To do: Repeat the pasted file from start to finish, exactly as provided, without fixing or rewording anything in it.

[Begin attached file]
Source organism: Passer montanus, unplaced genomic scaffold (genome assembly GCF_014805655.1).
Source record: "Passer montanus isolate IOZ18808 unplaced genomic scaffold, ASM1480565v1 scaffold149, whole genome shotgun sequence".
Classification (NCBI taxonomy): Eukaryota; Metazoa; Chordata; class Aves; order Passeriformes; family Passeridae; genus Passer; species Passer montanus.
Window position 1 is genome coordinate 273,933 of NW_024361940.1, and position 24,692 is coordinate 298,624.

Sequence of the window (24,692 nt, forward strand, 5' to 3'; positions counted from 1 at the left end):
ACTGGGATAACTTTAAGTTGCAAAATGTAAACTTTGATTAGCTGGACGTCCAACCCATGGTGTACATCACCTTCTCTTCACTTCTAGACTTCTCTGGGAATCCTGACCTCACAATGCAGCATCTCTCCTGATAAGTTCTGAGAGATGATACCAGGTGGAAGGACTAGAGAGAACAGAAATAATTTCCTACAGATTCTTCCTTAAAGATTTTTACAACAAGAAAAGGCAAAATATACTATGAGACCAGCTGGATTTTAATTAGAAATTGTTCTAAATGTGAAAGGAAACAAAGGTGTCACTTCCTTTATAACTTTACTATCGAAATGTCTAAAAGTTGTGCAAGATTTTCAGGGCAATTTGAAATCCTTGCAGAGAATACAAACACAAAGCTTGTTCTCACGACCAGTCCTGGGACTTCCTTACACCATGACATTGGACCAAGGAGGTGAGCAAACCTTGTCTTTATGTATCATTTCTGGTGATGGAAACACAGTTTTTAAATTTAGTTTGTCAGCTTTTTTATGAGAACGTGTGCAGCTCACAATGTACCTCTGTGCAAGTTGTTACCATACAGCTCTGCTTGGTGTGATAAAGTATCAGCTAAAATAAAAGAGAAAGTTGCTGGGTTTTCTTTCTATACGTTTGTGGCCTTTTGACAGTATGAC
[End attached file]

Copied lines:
Source organism: Passer montanus, unplaced genomic scaffold (genome assembly GCF_014805655.1).
Source record: "Passer montanus isolate IOZ18808 unplaced genomic scaffold, ASM1480565v1 scaffold149, whole genome shotgun sequence".
Classification (NCBI taxonomy): Eukaryota; Metazoa; Chordata; class Aves; order Passeriformes; family Passeridae; genus Passer; species Passer montanus.
Window position 1 is genome coordinate 273,933 of NW_024361940.1, and position 24,692 is coordinate 298,624.

Sequence of the window (24,692 nt, forward strand, 5' to 3'; positions counted from 1 at the left end):
ACTGGGATAACTTTAAGTTGCAAAATGTAAACTTTGATTAGCTGGACGTCCAACCCATGGTGTACATCACCTTCTCTTCACTTCTAGACTTCTCTGGGAATCCTGACCTCACAATGCAGCATCTCTCCTGATAAGTTCTGAGAGATGATACCAGGTGGAAGGACTAGAGAGAACAGAAATAATTTCCTACAGATTCTTCCTTAAAGATTTTTACAACAAGAAAAGGCAAAATATACTATGAGACCAGCTGGATTTTAATTAGAAATTGTTCTAAATGTGAAAGGAAACAAAGGTGTCACTTCCTTTATAACTTTACTATCGAAATGTCTAAAAGTTGTGCAAGATTTTCAGGGCAATTTGAAATCCTTGCAGAGAATACAAACACAAAGCTTGTTCTCACGACCAGTCCTGGGACTTCCTTACACCATGACATTGGACCAAGGAGGTGAGCAAACCTTGTCTTTATGTATCATTTCTGGTGATGGAAACACAGTTTTTAAATTTAGTTTGTCAGCTTTTTTATGAGAACGTGTGCAGCTCACAATGTACCTCTGTGCAAGTTGTTACCATACAGCTCTGCTTGGTGTGATAAAGTATCAGCTAAAATAAAAGAGAAAGTTGCTGGGTTTTCTTTCTATACGTTTGTGGCCTTTTGACAGTATGAC